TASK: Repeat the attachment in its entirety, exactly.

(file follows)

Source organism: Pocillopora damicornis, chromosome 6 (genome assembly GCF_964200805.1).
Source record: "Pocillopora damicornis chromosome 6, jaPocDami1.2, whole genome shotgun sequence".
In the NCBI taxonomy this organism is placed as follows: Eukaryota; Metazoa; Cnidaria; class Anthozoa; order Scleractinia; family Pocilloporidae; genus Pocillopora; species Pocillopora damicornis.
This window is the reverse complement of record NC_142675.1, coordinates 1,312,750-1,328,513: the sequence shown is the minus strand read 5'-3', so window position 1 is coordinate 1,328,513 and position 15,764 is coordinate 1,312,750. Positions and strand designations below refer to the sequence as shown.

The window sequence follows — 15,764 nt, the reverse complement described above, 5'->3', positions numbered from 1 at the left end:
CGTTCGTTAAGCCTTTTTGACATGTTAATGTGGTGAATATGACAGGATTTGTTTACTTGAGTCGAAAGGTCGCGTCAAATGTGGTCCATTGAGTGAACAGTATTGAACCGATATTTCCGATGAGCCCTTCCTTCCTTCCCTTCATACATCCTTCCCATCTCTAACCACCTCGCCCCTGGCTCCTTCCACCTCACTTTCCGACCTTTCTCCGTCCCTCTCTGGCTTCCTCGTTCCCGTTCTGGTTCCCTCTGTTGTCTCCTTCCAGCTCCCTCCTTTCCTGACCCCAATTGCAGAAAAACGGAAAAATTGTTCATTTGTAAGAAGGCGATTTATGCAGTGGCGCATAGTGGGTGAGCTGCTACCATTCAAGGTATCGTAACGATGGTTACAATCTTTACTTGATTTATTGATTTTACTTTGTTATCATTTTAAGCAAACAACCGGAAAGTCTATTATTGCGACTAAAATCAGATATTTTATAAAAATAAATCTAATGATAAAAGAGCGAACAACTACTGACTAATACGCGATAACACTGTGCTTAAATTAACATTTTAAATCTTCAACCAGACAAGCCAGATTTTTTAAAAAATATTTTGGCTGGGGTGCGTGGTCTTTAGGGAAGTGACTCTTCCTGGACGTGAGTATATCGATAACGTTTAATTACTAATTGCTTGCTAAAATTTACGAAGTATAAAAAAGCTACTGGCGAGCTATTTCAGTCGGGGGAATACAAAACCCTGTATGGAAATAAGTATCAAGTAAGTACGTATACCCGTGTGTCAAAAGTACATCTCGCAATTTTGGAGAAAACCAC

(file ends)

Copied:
Source organism: Pocillopora damicornis, chromosome 6 (genome assembly GCF_964200805.1).
Source record: "Pocillopora damicornis chromosome 6, jaPocDami1.2, whole genome shotgun sequence".
In the NCBI taxonomy this organism is placed as follows: Eukaryota; Metazoa; Cnidaria; class Anthozoa; order Scleractinia; family Pocilloporidae; genus Pocillopora; species Pocillopora damicornis.
This window is the reverse complement of record NC_142675.1, coordinates 1,312,750-1,328,513: the sequence shown is the minus strand read 5'-3', so window position 1 is coordinate 1,328,513 and position 15,764 is coordinate 1,312,750. Positions and strand designations below refer to the sequence as shown.

The window sequence follows — 15,764 nt, the reverse complement described above, 5'->3', positions numbered from 1 at the left end:
CGTTCGTTAAGCCTTTTTGACATGTTAATGTGGTGAATATGACAGGATTTGTTTACTTGAGTCGAAAGGTCGCGTCAAATGTGGTCCATTGAGTGAACAGTATTGAACCGATATTTCCGATGAGCCCTTCCTTCCTTCCCTTCATACATCCTTCCCATCTCTAACCACCTCGCCCCTGGCTCCTTCCACCTCACTTTCCGACCTTTCTCCGTCCCTCTCTGGCTTCCTCGTTCCCGTTCTGGTTCCCTCTGTTGTCTCCTTCCAGCTCCCTCCTTTCCTGACCCCAATTGCAGAAAAACGGAAAAATTGTTCATTTGTAAGAAGGCGATTTATGCAGTGGCGCATAGTGGGTGAGCTGCTACCATTCAAGGTATCGTAACGATGGTTACAATCTTTACTTGATTTATTGATTTTACTTTGTTATCATTTTAAGCAAACAACCGGAAAGTCTATTATTGCGACTAAAATCAGATATTTTATAAAAATAAATCTAATGATAAAAGAGCGAACAACTACTGACTAATACGCGATAACACTGTGCTTAAATTAACATTTTAAATCTTCAACCAGACAAGCCAGATTTTTTAAAAAATATTTTGGCTGGGGTGCGTGGTCTTTAGGGAAGTGACTCTTCCTGGACGTGAGTATATCGATAACGTTTAATTACTAATTGCTTGCTAAAATTTACGAAGTATAAAAAAGCTACTGGCGAGCTATTTCAGTCGGGGGAATACAAAACCCTGTATGGAAATAAGTATCAAGTAAGTACGTATACCCGTGTGTCAAAAGTACATCTCGCAATTTTGGAGAAAACCAC